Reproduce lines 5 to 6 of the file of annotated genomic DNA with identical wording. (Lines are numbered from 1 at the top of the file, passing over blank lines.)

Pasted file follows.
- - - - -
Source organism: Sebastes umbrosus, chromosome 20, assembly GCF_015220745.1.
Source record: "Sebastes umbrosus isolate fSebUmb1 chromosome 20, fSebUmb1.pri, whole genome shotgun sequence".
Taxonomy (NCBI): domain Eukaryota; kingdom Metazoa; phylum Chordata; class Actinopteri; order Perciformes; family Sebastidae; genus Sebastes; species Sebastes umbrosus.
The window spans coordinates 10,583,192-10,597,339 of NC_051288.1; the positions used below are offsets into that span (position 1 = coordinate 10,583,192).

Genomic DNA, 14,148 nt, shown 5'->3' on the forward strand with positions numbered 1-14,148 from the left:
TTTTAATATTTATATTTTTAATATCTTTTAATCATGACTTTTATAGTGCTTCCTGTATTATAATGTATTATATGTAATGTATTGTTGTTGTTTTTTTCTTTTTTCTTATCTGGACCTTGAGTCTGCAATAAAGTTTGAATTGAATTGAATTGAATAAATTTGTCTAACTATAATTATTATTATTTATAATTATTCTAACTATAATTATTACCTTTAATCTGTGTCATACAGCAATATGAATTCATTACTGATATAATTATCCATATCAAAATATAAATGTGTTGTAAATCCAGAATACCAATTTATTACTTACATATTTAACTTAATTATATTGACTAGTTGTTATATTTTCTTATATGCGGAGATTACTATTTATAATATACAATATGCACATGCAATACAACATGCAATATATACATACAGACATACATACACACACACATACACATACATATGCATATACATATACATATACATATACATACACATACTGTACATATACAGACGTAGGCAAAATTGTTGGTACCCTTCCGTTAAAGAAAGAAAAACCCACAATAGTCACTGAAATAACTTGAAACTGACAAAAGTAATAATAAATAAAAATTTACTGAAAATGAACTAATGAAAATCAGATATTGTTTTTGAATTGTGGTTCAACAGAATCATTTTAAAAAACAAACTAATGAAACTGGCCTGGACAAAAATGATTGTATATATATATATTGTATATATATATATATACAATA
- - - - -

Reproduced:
Genomic DNA, 14,148 nt, shown 5'->3' on the forward strand with positions numbered 1-14,148 from the left:
TTTTAATATTTATATTTTTAATATCTTTTAATCATGACTTTTATAGTGCTTCCTGTATTATAATGTATTATATGTAATGTATTGTTGTTGTTTTTTTCTTTTTTCTTATCTGGACCTTGAGTCTGCAATAAAGTTTGAATTGAATTGAATTGAATAAATTTGTCTAACTATAATTATTATTATTTATAATTATTCTAACTATAATTATTACCTTTAATCTGTGTCATACAGCAATATGAATTCATTACTGATATAATTATCCATATCAAAATATAAATGTGTTGTAAATCCAGAATACCAATTTATTACTTACATATTTAACTTAATTATATTGACTAGTTGTTATATTTTCTTATATGCGGAGATTACTATTTATAATATACAATATGCACATGCAATACAACATGCAATATATACATACAGACATACATACACACACACATACACATACATATGCATATACATATACATATACATATACATACACATACTGTACATATACAGACGTAGGCAAAATTGTTGGTACCCTTCCGTTAAAGAAAGAAAAACCCACAATAGTCACTGAAATAACTTGAAACTGACAAAAGTAATAATAAATAAAAATTTACTGAAAATGAACTAATGAAAATCAGATATTGTTTTTGAATTGTGGTTCAACAGAATCATTTTAAAAAACAAACTAATGAAACTGGCCTGGACAAAAATGATTGTATATATATATATTGTATATATATATATATACAATA